FSA K Force Hydraulic Disc Brake523 FSA K Force Hydraulic Disc Brake526

FSA K Force Hydraulic Disc Brake524 FSA K Force Hydraulic Disc Brake528

FSA K Force Hydraulic Disc Brake525 FSA K Force Hydraulic Disc Brake527


Compared to the weights Tyler logged at Eurobike, our brake sample (still labeled as prototype) is pretty close at 401g for both brakes without any rotors or hardware. The bolt kit has gotten a little heavier since then as the mounting bolts for the caliper are now stainless instead of aluminum, as are the rotor bolts. The rotors weigh in at 102g for the two piece aluminum carrier model  in 160mm and 157g for the one piece 180mm Afterburner rotor (one of the rotors we haven’t weighed yet). All together, with every piece of hardware and hoses cut to fit a 17″ Fuel EX, you’re looking at 667g for the complete system.

First Impressions:

Impressive. That’s the first thing that comes to mind for the company’s foray into the world of hydraulic disc brakes. Managing to provide the lever feel of high end Formulas or Avids, and the brake pad/rotor feel of high end Shimano brakes, the FSA K-Force hydraulic discs are off to a good start. Light, incredibly easy to set up to your liking, and smooth and powerful out of the box, barring any long term durability issues, FSA certainly looks to have come out of the gate swinging.


  1. hmm. All in all, I’ve been very impressed with FSA/Gravity products I’ve had, so I’m interested to try something like this out, but don’t need new trail brakes, so I’ll wait to see if we get a Gravity-branded brake at next interbike, as my DH bikes needs new stoppers, but I’m in no rush.

  2. @jay…he meant the stem faceplate

    Jeff…don’t feel bad, it was the first thing I noticed too as I scrolled through the article haha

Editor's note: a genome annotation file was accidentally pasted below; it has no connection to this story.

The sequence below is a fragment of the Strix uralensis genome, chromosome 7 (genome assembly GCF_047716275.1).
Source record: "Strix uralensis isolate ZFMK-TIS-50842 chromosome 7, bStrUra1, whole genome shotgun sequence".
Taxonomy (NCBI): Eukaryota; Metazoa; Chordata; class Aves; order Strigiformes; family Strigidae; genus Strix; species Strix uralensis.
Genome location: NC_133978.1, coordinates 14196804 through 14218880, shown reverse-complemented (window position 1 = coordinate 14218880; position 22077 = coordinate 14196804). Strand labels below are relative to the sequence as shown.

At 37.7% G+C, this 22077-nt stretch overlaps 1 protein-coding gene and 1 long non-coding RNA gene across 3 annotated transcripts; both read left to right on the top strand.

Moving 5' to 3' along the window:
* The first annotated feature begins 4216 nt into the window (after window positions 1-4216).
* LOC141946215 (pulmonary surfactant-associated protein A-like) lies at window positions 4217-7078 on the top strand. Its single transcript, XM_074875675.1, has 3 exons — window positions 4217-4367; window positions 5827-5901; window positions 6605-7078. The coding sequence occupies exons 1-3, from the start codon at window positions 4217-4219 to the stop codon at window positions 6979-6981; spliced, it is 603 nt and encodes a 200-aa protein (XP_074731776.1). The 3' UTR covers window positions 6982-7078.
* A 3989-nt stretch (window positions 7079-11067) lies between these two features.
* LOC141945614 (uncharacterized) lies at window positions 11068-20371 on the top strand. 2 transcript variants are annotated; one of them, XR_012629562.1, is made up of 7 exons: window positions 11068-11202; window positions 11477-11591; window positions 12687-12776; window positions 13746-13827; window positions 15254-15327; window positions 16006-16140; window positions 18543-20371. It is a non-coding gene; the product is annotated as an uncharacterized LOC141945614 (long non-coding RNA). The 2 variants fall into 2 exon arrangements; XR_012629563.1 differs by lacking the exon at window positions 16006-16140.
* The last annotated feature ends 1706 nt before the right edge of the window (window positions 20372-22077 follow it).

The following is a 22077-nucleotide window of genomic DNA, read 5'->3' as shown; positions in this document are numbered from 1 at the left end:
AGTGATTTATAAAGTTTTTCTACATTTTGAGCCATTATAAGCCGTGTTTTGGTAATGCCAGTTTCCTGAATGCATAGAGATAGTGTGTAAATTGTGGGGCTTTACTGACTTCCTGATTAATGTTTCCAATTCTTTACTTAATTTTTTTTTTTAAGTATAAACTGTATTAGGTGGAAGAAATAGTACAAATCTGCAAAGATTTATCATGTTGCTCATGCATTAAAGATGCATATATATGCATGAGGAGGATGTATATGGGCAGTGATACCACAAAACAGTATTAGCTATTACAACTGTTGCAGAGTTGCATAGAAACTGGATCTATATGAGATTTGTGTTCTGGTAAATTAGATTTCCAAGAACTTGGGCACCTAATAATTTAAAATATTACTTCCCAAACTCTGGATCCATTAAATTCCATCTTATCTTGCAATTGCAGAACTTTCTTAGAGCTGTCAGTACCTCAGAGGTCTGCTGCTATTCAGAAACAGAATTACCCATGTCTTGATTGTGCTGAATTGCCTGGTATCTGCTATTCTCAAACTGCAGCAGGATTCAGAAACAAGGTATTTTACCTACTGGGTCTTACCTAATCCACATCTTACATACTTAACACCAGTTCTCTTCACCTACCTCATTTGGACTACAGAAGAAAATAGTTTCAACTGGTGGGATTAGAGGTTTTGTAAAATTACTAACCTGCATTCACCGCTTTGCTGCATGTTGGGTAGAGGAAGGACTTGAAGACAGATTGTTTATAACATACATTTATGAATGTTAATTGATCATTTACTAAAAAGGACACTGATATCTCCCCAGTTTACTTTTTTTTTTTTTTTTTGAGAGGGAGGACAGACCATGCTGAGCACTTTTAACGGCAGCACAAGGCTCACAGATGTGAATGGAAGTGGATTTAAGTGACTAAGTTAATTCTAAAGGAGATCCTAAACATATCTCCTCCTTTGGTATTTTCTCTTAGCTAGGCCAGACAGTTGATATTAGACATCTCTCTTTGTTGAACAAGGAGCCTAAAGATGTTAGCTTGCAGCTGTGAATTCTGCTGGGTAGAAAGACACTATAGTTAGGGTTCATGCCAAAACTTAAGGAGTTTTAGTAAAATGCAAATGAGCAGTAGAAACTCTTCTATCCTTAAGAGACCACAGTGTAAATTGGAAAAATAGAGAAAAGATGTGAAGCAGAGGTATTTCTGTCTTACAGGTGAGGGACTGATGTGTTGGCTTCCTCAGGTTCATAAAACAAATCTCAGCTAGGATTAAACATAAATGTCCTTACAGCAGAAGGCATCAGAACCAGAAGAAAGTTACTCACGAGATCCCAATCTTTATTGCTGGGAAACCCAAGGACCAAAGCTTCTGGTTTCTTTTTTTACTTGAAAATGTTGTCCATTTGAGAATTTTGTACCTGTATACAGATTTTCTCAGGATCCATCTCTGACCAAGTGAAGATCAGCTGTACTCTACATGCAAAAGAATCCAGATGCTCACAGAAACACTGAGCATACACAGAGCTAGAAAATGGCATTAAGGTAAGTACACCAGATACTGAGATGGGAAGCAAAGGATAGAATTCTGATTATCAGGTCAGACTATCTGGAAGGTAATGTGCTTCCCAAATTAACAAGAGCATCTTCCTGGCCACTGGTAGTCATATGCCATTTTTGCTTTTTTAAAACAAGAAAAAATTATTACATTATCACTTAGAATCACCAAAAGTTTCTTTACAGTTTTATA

3. @Jeff and Eric, I had an engineer for a bicycle company tell me once that you shouldn’t flip the faceplate when running stems upside down. He said on stems labeled as one size (like the 7 degree Rhythm here) are machined to match so you shouldn’t flip it. It’s probably just an old wive’s tail, but every time I go to mount a stem now it’s stuck in my head.

  4. zach,
    certain stems that have one face plate end that is supposed to sit against the stem body actually require you to flip the cap. by that i mean that the cap should always be upright regardless of stem orientation. zipp speed sl, salsa lip lock, easton ea90 come to mind.

  5. Ricardo– from a mechanic’s standpoint, the pressurised bleed process (Avid and friends) is more reliable than the Shimano-style gravity bleed. I’ve bled so many Avid brakes over the years (which probably isn’t an endorsement of Avid, come to think of it) that their system is second nature. Shimano’s system is great if you take care of the brakes, but burn too far through the pad, and you are left with a brake that won’t really bleed well because it’s difficult to passively draw air out. I’ve had to deal with XTR brakes that after a half hour of bleeding felt almost as bad as they started. The pressurised system allows you to draw the air out more efficiently, resulting in a 3 minute bleed that feels remarkably solid. If the bleed system is an indication of the brake’s long-term reliability, though–an easily mechanic-serviced system that is demanded by a needy/ unreliable brake–you are right.

What do you think?